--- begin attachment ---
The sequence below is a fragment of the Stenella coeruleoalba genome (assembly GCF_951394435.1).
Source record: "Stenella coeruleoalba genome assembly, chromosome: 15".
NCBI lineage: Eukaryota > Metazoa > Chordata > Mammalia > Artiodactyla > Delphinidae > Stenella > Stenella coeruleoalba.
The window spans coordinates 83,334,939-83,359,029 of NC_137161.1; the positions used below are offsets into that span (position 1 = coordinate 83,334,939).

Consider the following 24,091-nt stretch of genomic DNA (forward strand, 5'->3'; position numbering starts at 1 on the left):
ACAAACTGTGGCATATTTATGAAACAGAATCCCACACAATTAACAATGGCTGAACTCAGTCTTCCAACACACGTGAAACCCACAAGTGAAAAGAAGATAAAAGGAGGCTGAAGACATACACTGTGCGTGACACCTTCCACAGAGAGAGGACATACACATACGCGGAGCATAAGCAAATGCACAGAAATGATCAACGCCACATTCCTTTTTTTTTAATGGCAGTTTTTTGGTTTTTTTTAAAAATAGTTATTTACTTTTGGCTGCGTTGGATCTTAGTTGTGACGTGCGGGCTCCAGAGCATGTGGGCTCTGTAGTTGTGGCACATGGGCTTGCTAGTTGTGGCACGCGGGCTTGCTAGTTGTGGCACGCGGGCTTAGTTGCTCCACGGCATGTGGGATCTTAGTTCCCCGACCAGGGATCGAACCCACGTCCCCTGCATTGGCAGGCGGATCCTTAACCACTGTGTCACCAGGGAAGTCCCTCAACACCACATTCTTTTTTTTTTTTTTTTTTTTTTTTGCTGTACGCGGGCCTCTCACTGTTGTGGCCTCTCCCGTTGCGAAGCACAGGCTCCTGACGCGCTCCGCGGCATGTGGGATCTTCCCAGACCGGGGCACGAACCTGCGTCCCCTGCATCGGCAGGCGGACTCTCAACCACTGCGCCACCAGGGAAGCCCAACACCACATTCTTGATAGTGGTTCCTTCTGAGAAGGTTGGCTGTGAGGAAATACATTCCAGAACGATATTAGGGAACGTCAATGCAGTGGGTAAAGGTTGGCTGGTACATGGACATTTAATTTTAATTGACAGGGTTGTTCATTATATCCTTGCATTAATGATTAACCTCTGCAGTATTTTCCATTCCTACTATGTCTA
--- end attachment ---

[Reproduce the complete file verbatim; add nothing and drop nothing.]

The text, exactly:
The sequence below is a fragment of the Stenella coeruleoalba genome (assembly GCF_951394435.1).
Source record: "Stenella coeruleoalba genome assembly, chromosome: 15".
NCBI lineage: Eukaryota > Metazoa > Chordata > Mammalia > Artiodactyla > Delphinidae > Stenella > Stenella coeruleoalba.
The window spans coordinates 83,334,939-83,359,029 of NC_137161.1; the positions used below are offsets into that span (position 1 = coordinate 83,334,939).

Consider the following 24,091-nt stretch of genomic DNA (forward strand, 5'->3'; position numbering starts at 1 on the left):
ACAAACTGTGGCATATTTATGAAACAGAATCCCACACAATTAACAATGGCTGAACTCAGTCTTCCAACACACGTGAAACCCACAAGTGAAAAGAAGATAAAAGGAGGCTGAAGACATACACTGTGCGTGACACCTTCCACAGAGAGAGGACATACACATACGCGGAGCATAAGCAAATGCACAGAAATGATCAACGCCACATTCCTTTTTTTTTAATGGCAGTTTTTTGGTTTTTTTTAAAAATAGTTATTTACTTTTGGCTGCGTTGGATCTTAGTTGTGACGTGCGGGCTCCAGAGCATGTGGGCTCTGTAGTTGTGGCACATGGGCTTGCTAGTTGTGGCACGCGGGCTTGCTAGTTGTGGCACGCGGGCTTAGTTGCTCCACGGCATGTGGGATCTTAGTTCCCCGACCAGGGATCGAACCCACGTCCCCTGCATTGGCAGGCGGATCCTTAACCACTGTGTCACCAGGGAAGTCCCTCAACACCACATTCTTTTTTTTTTTTTTTTTTTTTTTTGCTGTACGCGGGCCTCTCACTGTTGTGGCCTCTCCCGTTGCGAAGCACAGGCTCCTGACGCGCTCCGCGGCATGTGGGATCTTCCCAGACCGGGGCACGAACCTGCGTCCCCTGCATCGGCAGGCGGACTCTCAACCACTGCGCCACCAGGGAAGCCCAACACCACATTCTTGATAGTGGTTCCTTCTGAGAAGGTTGGCTGTGAGGAAATACATTCCAGAACGATATTAGGGAACGTCAATGCAGTGGGTAAAGGTTGGCTGGTACATGGACATTTAATTTTAATTGACAGGGTTGTTCATTATATCCTTGCATTAATGATTAACCTCTGCAGTATTTTCCATTCCTACTATGTCTA